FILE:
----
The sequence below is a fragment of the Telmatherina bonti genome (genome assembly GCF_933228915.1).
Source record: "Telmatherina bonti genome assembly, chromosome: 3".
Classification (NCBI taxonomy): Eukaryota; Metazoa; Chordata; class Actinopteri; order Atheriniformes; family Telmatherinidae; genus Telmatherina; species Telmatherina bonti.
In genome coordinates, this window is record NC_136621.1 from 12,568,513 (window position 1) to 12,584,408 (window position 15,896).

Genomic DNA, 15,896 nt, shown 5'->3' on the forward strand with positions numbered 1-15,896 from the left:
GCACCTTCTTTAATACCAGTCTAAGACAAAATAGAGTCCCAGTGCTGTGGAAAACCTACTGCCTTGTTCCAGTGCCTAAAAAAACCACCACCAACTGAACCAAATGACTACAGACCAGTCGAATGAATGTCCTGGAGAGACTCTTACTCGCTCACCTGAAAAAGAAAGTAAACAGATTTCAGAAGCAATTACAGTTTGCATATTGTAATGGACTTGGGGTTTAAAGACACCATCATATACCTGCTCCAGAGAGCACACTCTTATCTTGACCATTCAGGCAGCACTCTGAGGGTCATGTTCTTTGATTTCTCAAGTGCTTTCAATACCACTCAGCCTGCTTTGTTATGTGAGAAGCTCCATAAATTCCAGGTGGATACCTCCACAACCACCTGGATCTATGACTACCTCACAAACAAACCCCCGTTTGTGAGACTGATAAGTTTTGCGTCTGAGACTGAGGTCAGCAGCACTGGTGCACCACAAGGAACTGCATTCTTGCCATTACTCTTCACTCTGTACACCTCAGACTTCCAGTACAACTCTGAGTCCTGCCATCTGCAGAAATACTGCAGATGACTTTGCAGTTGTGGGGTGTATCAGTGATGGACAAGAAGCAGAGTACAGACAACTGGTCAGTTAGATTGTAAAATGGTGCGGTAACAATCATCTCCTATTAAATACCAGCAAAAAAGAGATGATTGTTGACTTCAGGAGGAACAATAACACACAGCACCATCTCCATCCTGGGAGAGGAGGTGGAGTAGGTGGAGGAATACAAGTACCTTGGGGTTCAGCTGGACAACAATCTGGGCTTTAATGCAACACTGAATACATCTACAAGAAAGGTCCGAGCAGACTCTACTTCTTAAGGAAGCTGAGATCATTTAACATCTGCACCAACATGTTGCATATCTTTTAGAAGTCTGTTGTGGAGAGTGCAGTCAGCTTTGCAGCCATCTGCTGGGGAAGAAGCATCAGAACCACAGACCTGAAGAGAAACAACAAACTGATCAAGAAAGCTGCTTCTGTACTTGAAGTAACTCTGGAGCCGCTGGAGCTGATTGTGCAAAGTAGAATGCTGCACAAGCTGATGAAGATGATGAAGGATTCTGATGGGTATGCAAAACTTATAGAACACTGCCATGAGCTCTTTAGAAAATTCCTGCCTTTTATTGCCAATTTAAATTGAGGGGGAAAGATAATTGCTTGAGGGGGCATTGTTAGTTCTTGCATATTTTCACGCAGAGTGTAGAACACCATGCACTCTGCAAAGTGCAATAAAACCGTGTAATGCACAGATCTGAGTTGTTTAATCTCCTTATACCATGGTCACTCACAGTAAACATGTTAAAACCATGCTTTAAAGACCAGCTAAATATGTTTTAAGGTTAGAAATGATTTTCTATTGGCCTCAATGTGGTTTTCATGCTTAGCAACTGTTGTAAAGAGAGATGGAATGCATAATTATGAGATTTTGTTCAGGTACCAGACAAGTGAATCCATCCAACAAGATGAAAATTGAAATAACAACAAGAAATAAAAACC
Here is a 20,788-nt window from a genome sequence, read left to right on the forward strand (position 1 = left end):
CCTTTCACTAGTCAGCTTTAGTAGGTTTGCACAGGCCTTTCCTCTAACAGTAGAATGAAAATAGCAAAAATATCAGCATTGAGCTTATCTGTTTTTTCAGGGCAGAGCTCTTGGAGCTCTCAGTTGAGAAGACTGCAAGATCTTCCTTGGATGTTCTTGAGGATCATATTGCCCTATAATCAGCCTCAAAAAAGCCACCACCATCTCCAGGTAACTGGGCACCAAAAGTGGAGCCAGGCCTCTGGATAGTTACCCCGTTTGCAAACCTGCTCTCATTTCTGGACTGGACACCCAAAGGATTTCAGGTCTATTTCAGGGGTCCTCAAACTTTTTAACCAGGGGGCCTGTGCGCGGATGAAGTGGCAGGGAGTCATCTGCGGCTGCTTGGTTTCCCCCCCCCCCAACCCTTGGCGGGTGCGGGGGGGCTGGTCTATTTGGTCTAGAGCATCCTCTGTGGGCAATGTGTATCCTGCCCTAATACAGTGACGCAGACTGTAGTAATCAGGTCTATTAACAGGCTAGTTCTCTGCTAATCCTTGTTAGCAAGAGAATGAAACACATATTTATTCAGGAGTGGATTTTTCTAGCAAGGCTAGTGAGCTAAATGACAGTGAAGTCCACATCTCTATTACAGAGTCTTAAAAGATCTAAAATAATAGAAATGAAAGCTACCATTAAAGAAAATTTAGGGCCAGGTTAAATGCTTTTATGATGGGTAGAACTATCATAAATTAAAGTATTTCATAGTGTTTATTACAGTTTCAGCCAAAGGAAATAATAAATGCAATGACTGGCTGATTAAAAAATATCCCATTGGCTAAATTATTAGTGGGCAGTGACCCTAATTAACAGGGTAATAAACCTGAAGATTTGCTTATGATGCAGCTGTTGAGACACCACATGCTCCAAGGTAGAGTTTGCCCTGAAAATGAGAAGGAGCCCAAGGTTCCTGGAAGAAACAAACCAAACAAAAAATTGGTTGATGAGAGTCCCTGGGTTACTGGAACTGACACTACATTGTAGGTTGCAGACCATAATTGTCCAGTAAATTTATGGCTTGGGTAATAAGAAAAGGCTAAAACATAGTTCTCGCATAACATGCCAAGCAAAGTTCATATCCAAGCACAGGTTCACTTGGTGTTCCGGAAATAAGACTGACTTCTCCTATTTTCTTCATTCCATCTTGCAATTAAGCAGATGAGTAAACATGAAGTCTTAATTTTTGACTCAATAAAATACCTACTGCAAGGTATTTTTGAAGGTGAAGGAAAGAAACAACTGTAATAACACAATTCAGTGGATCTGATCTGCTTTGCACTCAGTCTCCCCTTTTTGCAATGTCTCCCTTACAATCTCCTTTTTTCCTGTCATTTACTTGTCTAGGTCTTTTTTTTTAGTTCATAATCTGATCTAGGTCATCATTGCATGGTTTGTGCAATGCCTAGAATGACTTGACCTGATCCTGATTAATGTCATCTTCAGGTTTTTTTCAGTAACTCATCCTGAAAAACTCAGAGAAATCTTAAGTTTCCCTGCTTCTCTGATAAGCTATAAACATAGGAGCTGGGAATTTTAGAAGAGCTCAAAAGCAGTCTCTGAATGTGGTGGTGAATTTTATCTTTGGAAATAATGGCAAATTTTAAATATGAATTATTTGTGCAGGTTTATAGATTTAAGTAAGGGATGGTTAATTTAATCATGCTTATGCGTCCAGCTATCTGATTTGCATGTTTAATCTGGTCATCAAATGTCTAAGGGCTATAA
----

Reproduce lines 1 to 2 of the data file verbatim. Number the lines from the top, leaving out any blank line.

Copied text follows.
The sequence below is a fragment of the Telmatherina bonti genome (genome assembly GCF_933228915.1).
Source record: "Telmatherina bonti genome assembly, chromosome: 3".